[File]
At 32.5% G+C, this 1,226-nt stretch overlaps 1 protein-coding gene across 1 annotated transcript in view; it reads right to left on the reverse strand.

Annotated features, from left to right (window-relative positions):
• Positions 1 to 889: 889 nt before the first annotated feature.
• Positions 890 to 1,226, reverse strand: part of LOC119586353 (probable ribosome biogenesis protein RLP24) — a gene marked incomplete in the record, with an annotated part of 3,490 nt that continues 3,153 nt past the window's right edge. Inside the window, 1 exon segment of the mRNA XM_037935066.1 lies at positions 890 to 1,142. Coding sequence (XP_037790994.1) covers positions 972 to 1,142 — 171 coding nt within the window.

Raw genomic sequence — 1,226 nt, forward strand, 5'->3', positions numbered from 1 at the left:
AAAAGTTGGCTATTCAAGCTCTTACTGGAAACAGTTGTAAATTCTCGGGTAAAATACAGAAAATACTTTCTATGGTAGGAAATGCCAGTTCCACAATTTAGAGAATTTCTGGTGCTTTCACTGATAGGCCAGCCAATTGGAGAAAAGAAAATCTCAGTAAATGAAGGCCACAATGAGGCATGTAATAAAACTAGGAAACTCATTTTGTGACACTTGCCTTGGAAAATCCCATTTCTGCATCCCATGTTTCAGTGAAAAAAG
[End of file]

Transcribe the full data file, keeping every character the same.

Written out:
At 32.5% G+C, this 1,226-nt stretch overlaps 1 protein-coding gene across 1 annotated transcript in view; it reads right to left on the reverse strand.

Annotated features, from left to right (window-relative positions):
• Positions 1 to 889: 889 nt before the first annotated feature.
• Positions 890 to 1,226, reverse strand: part of LOC119586353 (probable ribosome biogenesis protein RLP24) — a gene marked incomplete in the record, with an annotated part of 3,490 nt that continues 3,153 nt past the window's right edge. Inside the window, 1 exon segment of the mRNA XM_037935066.1 lies at positions 890 to 1,142. Coding sequence (XP_037790994.1) covers positions 972 to 1,142 — 171 coding nt within the window.

Raw genomic sequence — 1,226 nt, forward strand, 5'->3', positions numbered from 1 at the left:
AAAAGTTGGCTATTCAAGCTCTTACTGGAAACAGTTGTAAATTCTCGGGTAAAATACAGAAAATACTTTCTATGGTAGGAAATGCCAGTTCCACAATTTAGAGAATTTCTGGTGCTTTCACTGATAGGCCAGCCAATTGGAGAAAAGAAAATCTCAGTAAATGAAGGCCACAATGAGGCATGTAATAAAACTAGGAAACTCATTTTGTGACACTTGCCTTGGAAAATCCCATTTCTGCATCCCATGTTTCAGTGAAAAAAG